INTERVIEW

To DIY For: The most self-sufficient band in the country

Photography by Tim Cochrane

To DIY For: The most self-sufficient band in the country

A little more than a gentle nudge was needed for Seymour. Insisted by Andy Ross – the then chief A&R for Food Records – that name had to go for starters, and the newly christened Blur couldn’t continue down this sloppy noise-punk route either. Their live shows were embarrassingly incompetent; their songs void of charm and tune in equal measures. So 19 years ago Blur ‘went baggy’, wrote ‘Leisure’ and today Damon Albarn travels the world first class to promote Chinese operas that feed his monkey fetish.

The Libertines needed a push too. As The Strokes arrived it was out with skiffle and in with leather jackets and Clash sensibilities – a smart move by their pushy management, without whom Pete and Carl would have never signed a deal, even if Doherty has now sloped back to his Steptoe yard to play ‘Roll Out The Barrel’ on a rusty radiator once more.

Back to The Sex Pistols and even The Beatles it stretches: our great bands being sculpted by greater businessmen and businesswomen, experts in PR, convincing artists to alter their sound for the greater good. And now Video Nasties have gone through a sizeable change, from a perfectly average indie band to the five-piece that resurfaced at the end of 2008 with the brilliant ‘Albatross’ EP. Except no Malcolm McClaren has frogmarched this band to their bold new sound, because if Video Nasties are interested in impressing one record label it’s their own.

“The one lesson we’ve learnt is that no one will ever say ‘no’ to you,” explains keyboardist George. “No label or manager or press person will just say ‘no’ and give you a straight answer.”

“That’s why it’s nice putting our album out ourselves,” adds guitarist Harry. “There’s a lot of bullshit in the music industry with just the way people talk to each other, like the fact that A&Rs are professional friends who are employed to befriend you in order to sign you, but they’re not your friends, they’re just telling you what you want to hear. There’s way too much of that, so it’s nice to be working with just us.”

Video directors are quashed (drummer Max takes care of that, having created ‘Albatross”s promo film), producers are redundant (frontman James is responsible there, producing the band’s debut album himself), artwork and merch designers are worthless (blame bassist Joe). Unless they desire it, Video Nasties needn’t speak to anyone outside of their close camp, so when this band returned in December ’08, sounding like we never thought them capable, there can’t have been any pre-conceived thought behind it from higher echelons, just the players that have “been evolving behind the scenes.”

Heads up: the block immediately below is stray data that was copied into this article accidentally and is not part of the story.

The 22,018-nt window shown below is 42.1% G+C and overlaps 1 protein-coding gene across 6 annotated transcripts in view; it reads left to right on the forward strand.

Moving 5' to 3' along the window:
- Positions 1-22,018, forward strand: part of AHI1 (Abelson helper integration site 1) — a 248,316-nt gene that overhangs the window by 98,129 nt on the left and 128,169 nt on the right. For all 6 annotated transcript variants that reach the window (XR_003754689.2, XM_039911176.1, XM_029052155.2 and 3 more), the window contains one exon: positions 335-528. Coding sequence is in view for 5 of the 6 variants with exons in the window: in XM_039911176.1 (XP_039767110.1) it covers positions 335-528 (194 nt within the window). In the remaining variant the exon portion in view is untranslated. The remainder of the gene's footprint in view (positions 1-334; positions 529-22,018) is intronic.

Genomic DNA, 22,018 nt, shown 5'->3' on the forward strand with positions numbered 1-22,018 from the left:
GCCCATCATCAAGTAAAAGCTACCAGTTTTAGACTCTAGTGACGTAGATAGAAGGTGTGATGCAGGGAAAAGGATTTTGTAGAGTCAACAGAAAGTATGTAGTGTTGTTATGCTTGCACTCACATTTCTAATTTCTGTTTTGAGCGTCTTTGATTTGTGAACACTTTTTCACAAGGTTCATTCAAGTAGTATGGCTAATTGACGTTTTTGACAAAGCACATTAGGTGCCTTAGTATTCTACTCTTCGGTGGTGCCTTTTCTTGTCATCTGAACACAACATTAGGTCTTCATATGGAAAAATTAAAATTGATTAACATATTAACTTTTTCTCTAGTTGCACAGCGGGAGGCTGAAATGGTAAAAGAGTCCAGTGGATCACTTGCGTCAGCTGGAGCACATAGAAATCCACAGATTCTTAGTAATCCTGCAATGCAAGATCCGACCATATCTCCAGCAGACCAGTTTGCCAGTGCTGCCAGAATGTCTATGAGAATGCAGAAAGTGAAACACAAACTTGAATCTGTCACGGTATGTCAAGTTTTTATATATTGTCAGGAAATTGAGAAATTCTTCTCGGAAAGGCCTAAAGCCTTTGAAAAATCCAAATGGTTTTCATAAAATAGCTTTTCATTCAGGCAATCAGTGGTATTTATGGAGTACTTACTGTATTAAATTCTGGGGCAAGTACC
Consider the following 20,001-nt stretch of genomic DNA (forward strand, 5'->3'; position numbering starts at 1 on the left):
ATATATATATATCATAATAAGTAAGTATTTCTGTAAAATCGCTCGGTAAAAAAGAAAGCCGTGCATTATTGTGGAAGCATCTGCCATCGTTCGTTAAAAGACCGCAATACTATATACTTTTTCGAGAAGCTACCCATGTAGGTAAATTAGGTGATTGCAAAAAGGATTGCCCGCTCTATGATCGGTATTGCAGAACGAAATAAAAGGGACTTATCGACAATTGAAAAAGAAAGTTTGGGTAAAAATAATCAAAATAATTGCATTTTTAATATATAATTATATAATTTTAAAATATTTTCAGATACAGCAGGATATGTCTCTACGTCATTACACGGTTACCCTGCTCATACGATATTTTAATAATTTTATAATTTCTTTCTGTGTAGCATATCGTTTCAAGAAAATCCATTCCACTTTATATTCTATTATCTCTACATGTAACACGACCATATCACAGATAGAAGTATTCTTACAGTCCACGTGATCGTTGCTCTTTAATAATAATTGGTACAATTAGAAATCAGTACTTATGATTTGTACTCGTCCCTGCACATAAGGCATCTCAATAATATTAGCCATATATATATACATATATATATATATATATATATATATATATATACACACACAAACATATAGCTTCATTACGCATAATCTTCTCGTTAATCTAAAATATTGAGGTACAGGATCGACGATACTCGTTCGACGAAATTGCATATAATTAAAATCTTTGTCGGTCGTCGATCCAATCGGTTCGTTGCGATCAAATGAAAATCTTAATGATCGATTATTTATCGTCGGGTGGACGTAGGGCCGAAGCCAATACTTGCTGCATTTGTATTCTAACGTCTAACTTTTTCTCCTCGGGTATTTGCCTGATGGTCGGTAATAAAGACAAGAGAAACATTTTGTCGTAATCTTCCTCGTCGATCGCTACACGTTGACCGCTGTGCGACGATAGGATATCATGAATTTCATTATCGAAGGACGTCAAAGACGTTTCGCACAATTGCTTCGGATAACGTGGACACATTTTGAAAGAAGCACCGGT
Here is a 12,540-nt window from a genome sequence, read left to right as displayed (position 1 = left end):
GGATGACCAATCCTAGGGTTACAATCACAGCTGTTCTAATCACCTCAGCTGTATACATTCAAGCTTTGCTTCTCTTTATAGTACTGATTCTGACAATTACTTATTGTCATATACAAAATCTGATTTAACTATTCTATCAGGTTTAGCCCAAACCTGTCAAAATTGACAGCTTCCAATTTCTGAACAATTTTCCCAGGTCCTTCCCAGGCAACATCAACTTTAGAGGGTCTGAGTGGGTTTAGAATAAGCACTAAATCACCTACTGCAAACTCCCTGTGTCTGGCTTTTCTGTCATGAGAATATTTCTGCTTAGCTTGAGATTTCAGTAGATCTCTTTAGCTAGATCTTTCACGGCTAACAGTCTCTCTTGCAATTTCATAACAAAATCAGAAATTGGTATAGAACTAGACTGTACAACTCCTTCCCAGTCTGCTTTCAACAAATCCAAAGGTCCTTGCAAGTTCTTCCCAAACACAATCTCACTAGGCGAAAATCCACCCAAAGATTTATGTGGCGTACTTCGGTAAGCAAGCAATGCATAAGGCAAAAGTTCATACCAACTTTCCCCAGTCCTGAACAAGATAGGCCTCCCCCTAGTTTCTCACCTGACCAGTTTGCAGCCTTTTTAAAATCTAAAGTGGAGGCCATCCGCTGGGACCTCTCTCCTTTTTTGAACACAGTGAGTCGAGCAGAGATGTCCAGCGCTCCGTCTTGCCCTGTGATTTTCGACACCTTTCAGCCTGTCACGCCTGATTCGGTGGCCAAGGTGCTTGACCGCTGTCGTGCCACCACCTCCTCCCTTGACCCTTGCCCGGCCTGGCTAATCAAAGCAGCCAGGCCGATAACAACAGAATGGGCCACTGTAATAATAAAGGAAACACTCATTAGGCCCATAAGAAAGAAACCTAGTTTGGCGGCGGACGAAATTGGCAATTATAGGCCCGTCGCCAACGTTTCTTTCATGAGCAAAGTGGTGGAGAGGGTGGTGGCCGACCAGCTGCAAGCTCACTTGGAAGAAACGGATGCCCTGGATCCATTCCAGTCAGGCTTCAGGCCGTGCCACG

“I’ve always thought that we were always this band,” says chief songwriter James “but from the stuff we’ve released it hasn’t always seemed like that. For me, we’ve always been that, we’ve always had this side to us.”

Harry: “I think we all agree that the ‘Albatross’ EP, and how the album sounds, is all how we should sound but before that we were always finding our way a little.”

“Yeah, we’ve always been a little confused,” interjects Max. “It’s never felt as natural as this but we just went ‘bang’ in three or four weeks and didn’t worry about it.”

A turning point for Video Nasties came just before the band started to write their album, due for release this April, entitled ‘On All Fours’. Between touring with Late Of The Pier and battening down the studio hatches for the summer, as Harry puts it: “There was a point where we collectively thought, ‘right, we don’t care about outside influences anymore, we’re just going to write what we want.'”

Seemingly, what the band wanted to write were tracks more dynamic, more unpredictable and more ambitious than ever. Until ‘Albatross’, their most assured boast was their limited single ‘Karl Blau’ – a straight-up, charging indie-punk joint about being friends with the little-known folk minimalist. Today, it’s a snarling number that rages with hardcore tom drums and desperate, delusional cries that reference an impressive sea bird, followed by a polar opposite middle section, musically akin to The Charlatans circa ‘the good days’, vocally all slurring, half spoken and meandering home for a sob.

“There’s a lot of desperation in it,” confirms James, the song’s author. “And there is in the album too, definitely in some of the vocal deliveries and song content. There’s a lot of darkness. I think the album’s quite dark.”

“But it’s not all two-minute punk songs,” offers Joe. “Y’know, there’s that louder side to each song but they’re all a lot more developed and a bit more mature maybe.”

Max: “We always meant for ‘Albatross’ to be quite fun, but the rest of the record isn’t quite so‚” quirky.”

These less-quirky tracks include the heavily distorted, down-tempo ‘Old Flowers’, which must have been what The Killers were trying for when going through their Cure phase, and the sonic ‘Teenage Celebration’, morphing from fuzzy Ramones punk into a punch-drunk Joy Division chorus that speaks of radio waves, only to have its life snubbed out by theatrical funeral organs and final pleas of James rasping, “won’t you come back to my house?”. Certainly not the work of a ‘perfectly average indie band’.